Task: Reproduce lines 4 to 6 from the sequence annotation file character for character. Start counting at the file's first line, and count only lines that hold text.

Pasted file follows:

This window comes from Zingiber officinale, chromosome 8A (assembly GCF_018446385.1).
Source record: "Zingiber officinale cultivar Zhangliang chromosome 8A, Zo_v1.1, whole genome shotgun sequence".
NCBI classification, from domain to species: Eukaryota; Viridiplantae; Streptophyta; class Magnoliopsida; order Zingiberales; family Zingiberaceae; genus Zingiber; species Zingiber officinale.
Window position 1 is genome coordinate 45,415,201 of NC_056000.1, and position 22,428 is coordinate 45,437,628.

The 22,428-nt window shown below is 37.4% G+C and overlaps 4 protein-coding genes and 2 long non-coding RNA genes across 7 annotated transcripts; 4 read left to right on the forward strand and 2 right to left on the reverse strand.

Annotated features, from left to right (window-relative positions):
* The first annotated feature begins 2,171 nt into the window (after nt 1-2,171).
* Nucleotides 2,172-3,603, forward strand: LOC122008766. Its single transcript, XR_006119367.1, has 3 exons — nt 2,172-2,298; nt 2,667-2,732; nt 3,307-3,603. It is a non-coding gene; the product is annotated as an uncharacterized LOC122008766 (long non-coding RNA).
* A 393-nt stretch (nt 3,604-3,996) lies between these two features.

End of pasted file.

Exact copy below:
Window position 1 is genome coordinate 45,415,201 of NC_056000.1, and position 22,428 is coordinate 45,437,628.

The 22,428-nt window shown below is 37.4% G+C and overlaps 4 protein-coding genes and 2 long non-coding RNA genes across 7 annotated transcripts; 4 read left to right on the forward strand and 2 right to left on the reverse strand.

Annotated features, from left to right (window-relative positions):